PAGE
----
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Bacterial vaginosis

Bacterial vaginosis is a common condition that often causes smelly vaginal discharge.

Symptoms of bacterial vaginosis include white and watery vaginal discharge that often has a strong fishy smell.

Bacterial vaginosis is usually treated with antibiotics from a GP or sexual health clinic.

You're more likely to get bacterial vaginosis if you're sexually active, have an IUD or use perfumed products around your vagina.

Read more on the NHS website.

Symptoms of bacterial vaginosis include white and watery vaginal discharge that often has a strong fishy smell.

Check if you have bacterial vaginosis

The most common symptom of bacterial vaginosis is unusual vaginal discharge that has a strong fishy smell, particularly after sex.

You may notice a change to the colour and consistency of your discharge, such as becoming greyish-white and thin and watery.

But 50% of women with bacterial vaginosis do not have any symptoms.

Bacterial vaginosis does not usually cause any soreness or itching.

Read more on the NHS website.

Bacterial vaginosis is usually treated with antibiotics from a GP or sexual health clinic.

Medical treatments

Bacterial vaginosis is usually treated with antibiotic tablets or gels or creams.

These are prescribed by a GP or sexual health clinic.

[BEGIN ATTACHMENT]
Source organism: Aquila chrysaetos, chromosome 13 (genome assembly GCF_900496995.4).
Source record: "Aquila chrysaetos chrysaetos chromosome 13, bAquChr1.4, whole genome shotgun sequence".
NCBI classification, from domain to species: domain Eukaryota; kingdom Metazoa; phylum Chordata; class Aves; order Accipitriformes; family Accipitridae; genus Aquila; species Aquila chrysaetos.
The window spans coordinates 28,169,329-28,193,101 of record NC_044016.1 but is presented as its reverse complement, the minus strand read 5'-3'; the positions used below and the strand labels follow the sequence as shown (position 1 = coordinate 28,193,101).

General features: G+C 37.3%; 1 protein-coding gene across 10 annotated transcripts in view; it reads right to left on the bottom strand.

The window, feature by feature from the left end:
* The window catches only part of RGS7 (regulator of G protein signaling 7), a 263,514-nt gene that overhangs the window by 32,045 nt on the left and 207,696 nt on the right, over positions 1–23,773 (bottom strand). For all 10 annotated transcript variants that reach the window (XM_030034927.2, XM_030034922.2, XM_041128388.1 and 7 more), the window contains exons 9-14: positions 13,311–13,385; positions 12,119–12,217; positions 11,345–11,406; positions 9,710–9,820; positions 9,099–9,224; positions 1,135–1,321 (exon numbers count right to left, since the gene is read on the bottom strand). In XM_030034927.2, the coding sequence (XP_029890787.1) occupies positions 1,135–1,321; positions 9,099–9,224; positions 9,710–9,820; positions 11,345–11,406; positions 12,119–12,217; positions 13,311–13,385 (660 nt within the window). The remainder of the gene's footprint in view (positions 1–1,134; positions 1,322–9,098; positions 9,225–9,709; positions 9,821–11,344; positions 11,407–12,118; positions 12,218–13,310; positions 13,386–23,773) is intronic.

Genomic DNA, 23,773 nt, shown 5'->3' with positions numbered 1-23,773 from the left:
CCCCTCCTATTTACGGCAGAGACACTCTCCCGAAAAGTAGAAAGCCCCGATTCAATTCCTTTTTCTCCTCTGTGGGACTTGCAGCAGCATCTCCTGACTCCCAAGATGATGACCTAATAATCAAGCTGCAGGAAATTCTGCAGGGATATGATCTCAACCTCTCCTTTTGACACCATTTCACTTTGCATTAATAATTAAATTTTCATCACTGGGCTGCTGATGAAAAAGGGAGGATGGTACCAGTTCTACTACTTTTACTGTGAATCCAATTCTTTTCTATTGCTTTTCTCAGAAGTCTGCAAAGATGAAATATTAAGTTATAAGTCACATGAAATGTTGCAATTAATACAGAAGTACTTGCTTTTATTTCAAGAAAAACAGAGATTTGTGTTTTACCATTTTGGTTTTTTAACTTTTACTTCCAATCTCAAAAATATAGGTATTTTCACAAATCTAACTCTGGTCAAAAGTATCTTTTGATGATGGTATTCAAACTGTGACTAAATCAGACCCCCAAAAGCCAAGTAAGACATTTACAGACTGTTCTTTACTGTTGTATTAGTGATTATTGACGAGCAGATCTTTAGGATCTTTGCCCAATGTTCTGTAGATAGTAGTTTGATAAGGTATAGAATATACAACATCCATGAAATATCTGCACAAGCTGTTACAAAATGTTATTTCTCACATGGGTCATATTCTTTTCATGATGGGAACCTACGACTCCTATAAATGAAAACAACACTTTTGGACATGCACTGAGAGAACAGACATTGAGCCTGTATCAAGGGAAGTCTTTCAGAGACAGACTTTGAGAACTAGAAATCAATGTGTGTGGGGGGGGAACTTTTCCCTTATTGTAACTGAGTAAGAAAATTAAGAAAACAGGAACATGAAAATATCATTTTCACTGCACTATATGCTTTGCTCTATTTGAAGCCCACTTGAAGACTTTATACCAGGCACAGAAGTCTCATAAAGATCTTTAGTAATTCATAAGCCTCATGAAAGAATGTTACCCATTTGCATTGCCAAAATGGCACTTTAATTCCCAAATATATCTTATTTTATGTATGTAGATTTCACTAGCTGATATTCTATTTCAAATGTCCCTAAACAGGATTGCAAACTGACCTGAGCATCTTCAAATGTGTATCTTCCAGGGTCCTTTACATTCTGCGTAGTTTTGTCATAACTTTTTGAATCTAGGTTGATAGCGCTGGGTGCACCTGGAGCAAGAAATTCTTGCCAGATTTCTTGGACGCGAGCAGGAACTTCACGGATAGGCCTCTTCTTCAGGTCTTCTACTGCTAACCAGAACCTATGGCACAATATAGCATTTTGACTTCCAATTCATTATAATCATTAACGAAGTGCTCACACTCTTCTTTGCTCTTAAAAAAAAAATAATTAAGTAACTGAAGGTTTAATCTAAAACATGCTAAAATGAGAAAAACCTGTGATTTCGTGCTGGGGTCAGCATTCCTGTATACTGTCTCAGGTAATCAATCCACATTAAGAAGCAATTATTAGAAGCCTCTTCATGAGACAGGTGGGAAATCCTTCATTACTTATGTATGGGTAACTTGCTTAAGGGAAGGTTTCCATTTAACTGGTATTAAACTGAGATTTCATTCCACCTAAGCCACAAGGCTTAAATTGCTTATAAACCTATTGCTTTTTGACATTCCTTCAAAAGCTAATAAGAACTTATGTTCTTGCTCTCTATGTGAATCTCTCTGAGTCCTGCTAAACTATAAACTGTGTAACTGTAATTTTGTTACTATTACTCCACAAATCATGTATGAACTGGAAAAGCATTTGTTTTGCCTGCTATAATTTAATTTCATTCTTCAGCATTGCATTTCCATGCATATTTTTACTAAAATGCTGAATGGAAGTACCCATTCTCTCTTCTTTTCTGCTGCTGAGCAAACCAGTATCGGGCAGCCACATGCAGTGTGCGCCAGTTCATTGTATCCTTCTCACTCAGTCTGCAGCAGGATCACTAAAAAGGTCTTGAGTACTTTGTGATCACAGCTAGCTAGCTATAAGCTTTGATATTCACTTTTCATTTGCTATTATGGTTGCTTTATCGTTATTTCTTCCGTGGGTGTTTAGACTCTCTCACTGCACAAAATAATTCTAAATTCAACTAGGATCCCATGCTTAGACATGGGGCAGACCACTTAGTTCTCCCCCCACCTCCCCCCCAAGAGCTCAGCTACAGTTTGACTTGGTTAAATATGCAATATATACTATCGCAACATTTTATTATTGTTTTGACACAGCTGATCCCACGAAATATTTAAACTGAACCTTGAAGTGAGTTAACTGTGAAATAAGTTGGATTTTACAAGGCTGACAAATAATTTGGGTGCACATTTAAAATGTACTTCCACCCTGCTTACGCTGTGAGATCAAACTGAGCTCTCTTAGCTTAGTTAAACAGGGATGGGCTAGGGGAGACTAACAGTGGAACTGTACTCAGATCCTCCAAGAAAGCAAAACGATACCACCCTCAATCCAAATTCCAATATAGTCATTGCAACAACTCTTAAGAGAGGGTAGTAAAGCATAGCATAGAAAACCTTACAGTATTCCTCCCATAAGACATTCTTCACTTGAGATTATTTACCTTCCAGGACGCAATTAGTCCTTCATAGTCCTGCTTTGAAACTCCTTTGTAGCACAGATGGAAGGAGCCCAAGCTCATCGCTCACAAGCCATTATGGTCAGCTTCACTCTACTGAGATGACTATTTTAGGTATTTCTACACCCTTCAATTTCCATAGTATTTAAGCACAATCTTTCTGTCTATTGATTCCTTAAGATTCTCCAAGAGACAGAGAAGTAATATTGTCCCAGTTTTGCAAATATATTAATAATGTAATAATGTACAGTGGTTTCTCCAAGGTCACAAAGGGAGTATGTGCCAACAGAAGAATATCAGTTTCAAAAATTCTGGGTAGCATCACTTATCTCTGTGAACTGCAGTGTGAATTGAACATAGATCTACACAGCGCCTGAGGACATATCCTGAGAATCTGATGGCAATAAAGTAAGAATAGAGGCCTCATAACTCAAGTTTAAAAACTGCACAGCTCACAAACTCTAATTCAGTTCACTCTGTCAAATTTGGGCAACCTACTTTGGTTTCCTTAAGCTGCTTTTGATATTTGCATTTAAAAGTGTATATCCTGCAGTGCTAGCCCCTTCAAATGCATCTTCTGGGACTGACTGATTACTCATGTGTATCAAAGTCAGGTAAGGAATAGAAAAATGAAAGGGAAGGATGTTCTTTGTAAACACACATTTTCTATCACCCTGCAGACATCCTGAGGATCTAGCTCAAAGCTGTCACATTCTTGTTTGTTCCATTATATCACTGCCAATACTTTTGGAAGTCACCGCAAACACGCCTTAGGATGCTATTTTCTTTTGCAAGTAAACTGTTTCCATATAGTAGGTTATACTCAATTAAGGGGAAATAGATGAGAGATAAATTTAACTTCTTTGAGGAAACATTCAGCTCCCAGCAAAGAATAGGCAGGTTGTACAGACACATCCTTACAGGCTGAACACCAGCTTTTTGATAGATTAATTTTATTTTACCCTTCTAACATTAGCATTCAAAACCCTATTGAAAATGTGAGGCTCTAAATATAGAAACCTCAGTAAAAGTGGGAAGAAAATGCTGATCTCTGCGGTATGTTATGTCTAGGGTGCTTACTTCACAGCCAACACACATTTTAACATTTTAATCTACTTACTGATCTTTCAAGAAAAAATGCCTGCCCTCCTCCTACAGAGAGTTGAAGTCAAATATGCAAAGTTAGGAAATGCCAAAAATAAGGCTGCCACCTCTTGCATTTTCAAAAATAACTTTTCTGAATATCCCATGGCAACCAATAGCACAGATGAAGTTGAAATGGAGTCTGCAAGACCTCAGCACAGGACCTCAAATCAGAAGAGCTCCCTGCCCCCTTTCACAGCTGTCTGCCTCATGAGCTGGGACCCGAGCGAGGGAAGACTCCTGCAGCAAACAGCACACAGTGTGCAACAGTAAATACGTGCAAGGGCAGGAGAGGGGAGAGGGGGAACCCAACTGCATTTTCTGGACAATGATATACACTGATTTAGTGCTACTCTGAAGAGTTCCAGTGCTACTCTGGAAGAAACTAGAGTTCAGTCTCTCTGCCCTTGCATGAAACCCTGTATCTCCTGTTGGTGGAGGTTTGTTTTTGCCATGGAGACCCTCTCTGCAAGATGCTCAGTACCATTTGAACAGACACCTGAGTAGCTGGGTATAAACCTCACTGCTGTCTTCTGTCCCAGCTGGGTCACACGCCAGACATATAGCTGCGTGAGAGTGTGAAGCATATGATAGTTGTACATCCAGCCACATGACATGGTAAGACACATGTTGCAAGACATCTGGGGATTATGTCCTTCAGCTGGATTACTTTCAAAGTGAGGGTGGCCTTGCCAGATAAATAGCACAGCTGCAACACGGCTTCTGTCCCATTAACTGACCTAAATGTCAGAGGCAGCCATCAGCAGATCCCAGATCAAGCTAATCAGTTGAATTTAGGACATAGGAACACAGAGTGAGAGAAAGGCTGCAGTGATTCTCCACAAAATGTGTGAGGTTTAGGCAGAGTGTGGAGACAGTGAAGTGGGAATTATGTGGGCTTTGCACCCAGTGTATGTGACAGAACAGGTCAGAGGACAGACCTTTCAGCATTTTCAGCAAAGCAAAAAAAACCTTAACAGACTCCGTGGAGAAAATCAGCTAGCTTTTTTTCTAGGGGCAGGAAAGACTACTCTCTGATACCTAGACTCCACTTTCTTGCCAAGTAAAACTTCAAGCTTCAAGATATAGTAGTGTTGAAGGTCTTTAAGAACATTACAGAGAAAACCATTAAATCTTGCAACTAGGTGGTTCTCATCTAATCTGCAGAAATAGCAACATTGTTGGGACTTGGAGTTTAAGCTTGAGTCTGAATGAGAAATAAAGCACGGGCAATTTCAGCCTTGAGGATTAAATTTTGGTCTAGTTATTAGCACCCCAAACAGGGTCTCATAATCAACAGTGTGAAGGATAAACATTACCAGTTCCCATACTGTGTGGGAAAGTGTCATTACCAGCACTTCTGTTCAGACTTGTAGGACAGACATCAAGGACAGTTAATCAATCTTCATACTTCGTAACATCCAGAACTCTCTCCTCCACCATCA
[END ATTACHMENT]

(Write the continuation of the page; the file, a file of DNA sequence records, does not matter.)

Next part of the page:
If you have a same-sex partner, they may also need treatment.

Recurring bacterial vaginosis

It's common for BV to come back, usually within 3 months.

You'll need to take treatment for longer (up to 6 months) if you keep getting BV (you get it more than twice in 6 months).

A GP or sexual health clinic will recommend how long you need to treat it.

They can also help identify if something is triggering your BV, such as sex or your period.

Self-care

To help relieve symptoms and prevent bacterial vaginosis returning:


Do

  • use water and plain soap to wash your genital area
  • have showers instead of baths

Don't

  • do not use perfumed soaps, bubble bath, shampoo or shower gel in the bath
  • do not use vaginal deodorants, washes or douches
  • do not put antiseptic liquids in the bath
  • do not use strong detergents to wash your underwear
  • do not smoke

Read more on the NHS website.

You're more likely to get bacterial vaginosis if you're sexually active, have an IUD or use perfumed products around your vagina.

Read more on the NHS website.